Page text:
- The previous 4 year levy was $147 million.
- They are asking you for $272 million – $147 million = $125 million MORE. That works out to an INCREASE of 84%.
- Inflation is up about 15% in the last 2 years so they certainly need more money than they had but they are asking for about 5.6x more than the inflation rate?
- You should also be aware that the district received federal funds (COVID) of over $64 million. You can read about it in this link: https://swweducation.org/esser-fund-elementary-and-secondary-school-emergency-relief-fund-southwest-washington/
- You are also paying off a massive capital bond.
- You are also paying a 6 year “tech levy” of over $48 million on TOP of this new operations levy.
- Your student population is in decline (as are most public schools). In the last 5 years the student population has declined by about 7.15% in the Vancouver School District.
- OSPI published test scores: 57.7% are failing English Language Arts. 70.6% are failing Math. 60.3% are failing Science.
- Spending per student, in Washington state, has doubled over the past decade. We are now spending, on average across the State, nearly $20,000 per student…which is about double the cost of private school.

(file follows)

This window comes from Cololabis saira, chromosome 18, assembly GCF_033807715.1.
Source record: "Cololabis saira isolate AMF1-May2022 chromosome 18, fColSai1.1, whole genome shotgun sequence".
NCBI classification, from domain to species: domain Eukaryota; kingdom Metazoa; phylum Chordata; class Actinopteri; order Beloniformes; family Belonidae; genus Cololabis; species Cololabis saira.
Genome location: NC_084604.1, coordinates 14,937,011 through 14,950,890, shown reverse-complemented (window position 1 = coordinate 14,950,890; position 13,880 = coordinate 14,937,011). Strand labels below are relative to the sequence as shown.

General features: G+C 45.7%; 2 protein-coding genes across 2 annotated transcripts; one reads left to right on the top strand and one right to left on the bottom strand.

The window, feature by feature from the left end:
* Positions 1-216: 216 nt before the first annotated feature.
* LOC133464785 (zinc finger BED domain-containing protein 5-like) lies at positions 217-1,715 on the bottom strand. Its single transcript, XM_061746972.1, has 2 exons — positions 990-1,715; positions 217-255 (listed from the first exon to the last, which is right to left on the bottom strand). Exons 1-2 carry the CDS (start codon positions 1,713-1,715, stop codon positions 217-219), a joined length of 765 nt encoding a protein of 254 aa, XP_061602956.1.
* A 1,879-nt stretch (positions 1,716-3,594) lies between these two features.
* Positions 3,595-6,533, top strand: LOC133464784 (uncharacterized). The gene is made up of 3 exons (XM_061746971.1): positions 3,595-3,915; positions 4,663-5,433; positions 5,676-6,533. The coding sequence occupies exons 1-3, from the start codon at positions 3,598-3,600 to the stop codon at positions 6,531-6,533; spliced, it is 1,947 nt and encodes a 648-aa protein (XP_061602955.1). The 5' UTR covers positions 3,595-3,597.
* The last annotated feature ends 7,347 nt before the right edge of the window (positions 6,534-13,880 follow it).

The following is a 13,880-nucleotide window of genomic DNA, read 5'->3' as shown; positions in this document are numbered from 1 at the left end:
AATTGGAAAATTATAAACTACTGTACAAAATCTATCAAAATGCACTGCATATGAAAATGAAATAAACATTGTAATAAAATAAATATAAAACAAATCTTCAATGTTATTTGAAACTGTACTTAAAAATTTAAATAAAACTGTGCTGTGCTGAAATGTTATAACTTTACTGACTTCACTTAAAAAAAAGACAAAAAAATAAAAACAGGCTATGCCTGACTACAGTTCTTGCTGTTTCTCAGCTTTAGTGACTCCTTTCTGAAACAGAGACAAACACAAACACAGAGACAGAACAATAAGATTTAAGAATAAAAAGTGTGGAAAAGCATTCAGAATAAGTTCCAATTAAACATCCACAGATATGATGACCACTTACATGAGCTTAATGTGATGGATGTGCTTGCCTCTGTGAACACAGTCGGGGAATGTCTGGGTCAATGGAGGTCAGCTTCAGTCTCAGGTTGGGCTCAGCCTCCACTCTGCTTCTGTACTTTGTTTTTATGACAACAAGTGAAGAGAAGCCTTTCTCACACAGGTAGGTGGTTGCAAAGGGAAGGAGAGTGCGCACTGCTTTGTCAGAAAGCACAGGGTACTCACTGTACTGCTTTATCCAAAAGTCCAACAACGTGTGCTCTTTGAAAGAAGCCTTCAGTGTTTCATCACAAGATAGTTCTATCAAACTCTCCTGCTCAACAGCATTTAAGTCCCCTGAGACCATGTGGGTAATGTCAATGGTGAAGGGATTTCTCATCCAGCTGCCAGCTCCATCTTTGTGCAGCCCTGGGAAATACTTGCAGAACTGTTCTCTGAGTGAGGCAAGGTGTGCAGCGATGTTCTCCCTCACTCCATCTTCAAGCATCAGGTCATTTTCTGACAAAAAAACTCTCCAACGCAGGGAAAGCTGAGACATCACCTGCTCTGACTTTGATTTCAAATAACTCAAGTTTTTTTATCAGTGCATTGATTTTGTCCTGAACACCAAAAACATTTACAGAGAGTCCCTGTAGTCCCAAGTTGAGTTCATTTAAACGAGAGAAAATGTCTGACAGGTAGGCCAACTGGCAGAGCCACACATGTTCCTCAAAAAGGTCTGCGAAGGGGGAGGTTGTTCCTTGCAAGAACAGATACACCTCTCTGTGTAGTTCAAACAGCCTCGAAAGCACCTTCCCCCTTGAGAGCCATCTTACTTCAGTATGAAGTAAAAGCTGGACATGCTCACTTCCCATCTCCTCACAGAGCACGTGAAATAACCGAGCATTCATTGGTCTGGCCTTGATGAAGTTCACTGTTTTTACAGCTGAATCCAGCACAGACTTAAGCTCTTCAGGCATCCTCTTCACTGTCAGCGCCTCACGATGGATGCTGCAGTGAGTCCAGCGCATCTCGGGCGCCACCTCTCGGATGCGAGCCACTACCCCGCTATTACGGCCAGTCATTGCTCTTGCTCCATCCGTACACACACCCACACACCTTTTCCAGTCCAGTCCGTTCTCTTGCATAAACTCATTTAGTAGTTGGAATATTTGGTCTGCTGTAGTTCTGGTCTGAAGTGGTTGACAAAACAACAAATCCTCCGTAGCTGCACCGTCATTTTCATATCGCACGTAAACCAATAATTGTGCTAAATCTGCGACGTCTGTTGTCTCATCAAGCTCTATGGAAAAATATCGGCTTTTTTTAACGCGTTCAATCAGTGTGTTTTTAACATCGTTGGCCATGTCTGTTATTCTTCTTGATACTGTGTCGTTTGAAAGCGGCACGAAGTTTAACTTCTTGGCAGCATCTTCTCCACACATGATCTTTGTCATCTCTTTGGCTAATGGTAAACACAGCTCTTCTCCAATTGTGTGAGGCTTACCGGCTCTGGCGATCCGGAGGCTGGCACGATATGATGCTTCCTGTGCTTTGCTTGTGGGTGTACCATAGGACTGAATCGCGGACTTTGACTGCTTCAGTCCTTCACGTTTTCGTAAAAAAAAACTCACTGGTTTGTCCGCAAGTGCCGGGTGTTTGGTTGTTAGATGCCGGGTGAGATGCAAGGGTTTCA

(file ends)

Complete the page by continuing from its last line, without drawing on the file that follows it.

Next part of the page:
- Finally, over 52% of your property taxes go to schools. How much is enough? Should school districts need to live within a reasonable budget like you do?
Are you getting what you want, need and expect from K-12 education? Have your earnings kept pace with inflation and tax increases? Are you pinching pennies to make ends meet?
We all love children and education. The real question is whether you continue to be the money spigot?
Other data and information sources:
- Opinion: Seven years of blessingsEditor Ken Vance reflects on the seven years since Clark County Today was launched as a community news website.
- Vancouver is expanding its ‘Safe Stay’ homeless housing programThe city of Vancouver is planning to open five “Safe Stay” shelters for homeless people, with each site providing up to 40 homeless people with their own private units.
- Opinion: Washington State Supreme Court narrowly upholds Inslee’s eviction moratoriumIn a 5-4 decision, the Washington State Supreme Court upheld Governor Inslee’s eviction moratorium during the pandemic.
- Legal expert tells Biden impeachment hearing: President ‘has lied’In his presentation, Jonathan Turley went into detail about the history of impeachment, what has been used as a standard in the past, and pointed out that investigations by Congress have proven the need for such hearings.
- Washington Gov. Jay Inslee tests positive for COVID-19 for the third timeWashington Governor Jay Inslee tests positive for COVID-19 for the third time, the first in May 2022 and again this February.
- Ridgefield Police Department recognizes Breast Cancer Awareness Month with vibrant pink patchesRidgefield is joining public safety agencies in Clark County and across the nation by participating in the “Pink Patch Project” for the sixth consecutive year this October.
- Public Health encourages residents to dispose of fallen leaves properlyAs colorful leaves begin to fall from trees, Clark County Public Health is encouraging residents to properly dispose of leaves to keep them out of streets and the landfill.